How to select a property manager for your community scheme

Being a property manager – or more accurately a portfolio manager – can be a thankless job. The reality is that most of our calls involve clients complaining about something that is wrong at their building but this is our job: we have to serve our clients with patience, humility and compassion. We accept that our role is essentially to put out fires and to keep our clients satisfied. Thus, it goes without saying we are a rare breed!

Required characteristics

It is important that your property manager has the right temperament. They also need to be have a working knowledge of the Acts that govern community schemes in South Africa. These Acts have just gotten a whole lot more complex which render the business of running a community scheme something of an administrative art.

The business of property management comprises a number of interlinked facets namely financial management, insurance, personnel and payroll management, statutory records and amendments, advisory services, meetings, maintenance, legal, administrative and secretarial to name a few. Well-trained and experienced property managers will recognise the processes and procedures around running a community scheme, and will be able to implement these steps in a methodical and logical way.

Checklist

In order to make sure that your property manager is up to standard, we have drawn up a checklist of their most important responsibilities:

1. Ensure your agent is registered with the EAAB (Estate Agency Affairs Board) and that they are a member of NAMA (National Association of Managing Agents).  If your agent is not accredited with the EAAB, they are not allowed to trade and collect levies on behalf of community scheme clients.

2. They also need to have a valid professional indemnity as well as a comprehensive fidelity insurance policy in place. This covers the agency against any fraudulent activities by their employees and protects the community scheme against any fraudulent activities by the managing agent.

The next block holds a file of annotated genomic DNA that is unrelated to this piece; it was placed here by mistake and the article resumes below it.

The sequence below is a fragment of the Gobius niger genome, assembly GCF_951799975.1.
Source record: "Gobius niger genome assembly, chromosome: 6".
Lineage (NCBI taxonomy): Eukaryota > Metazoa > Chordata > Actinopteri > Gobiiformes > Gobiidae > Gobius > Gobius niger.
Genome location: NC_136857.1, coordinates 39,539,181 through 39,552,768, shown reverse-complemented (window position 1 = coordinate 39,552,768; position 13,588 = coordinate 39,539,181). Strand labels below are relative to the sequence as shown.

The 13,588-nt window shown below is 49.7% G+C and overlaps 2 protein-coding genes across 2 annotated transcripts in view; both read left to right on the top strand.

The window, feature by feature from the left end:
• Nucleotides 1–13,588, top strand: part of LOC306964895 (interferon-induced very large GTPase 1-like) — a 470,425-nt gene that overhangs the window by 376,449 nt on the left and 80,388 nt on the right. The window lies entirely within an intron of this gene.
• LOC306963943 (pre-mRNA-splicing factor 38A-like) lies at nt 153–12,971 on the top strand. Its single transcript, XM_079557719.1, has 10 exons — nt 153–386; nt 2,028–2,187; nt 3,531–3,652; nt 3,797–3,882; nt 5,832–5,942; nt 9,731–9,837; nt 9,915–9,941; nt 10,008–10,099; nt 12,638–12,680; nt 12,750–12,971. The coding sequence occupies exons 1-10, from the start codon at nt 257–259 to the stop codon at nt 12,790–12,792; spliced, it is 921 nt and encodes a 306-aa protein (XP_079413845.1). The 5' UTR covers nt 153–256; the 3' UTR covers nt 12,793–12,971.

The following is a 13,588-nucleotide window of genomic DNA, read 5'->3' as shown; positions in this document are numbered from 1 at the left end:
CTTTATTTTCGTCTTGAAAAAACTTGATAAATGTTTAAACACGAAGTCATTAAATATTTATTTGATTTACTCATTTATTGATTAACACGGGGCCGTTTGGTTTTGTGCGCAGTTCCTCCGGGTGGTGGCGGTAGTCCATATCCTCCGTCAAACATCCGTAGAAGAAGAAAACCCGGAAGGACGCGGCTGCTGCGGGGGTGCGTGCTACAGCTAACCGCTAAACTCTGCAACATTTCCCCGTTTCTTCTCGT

3. A working knowledge of the new Sectional Title Schemes Management Act and the Community Schemes Management Act is of vital importance to any trustee and owner.

4. Experience is key. It takes years to gain the know-how and capability to be able to handle challenging situations effectively and efficiently.

5. Ask for references from previous and existing clients. If there have been any serious problems with the property management company in the past, you need to know about it upfront.

6. Location is always important. Is your property agent located close enough to be able to address issues without much delay?

7. The size of the property management company is important. Too large and your building will not get the personal attention you require. Too small and you may be dealing with a business not fully equipped or experienced to handle unfortunate scenarios due to ill-equipped staff or deficient systems.

Author: Leigh Maingard – MD Stonewood Properties
Stonewood Properties is a professional property management company that specialises in administrating community schemes such as sectional title bodies corporate, homeowners’ associations (HOA) and residential estates in Johannesburg and Cape Town. www.stonewoodproperties.co.za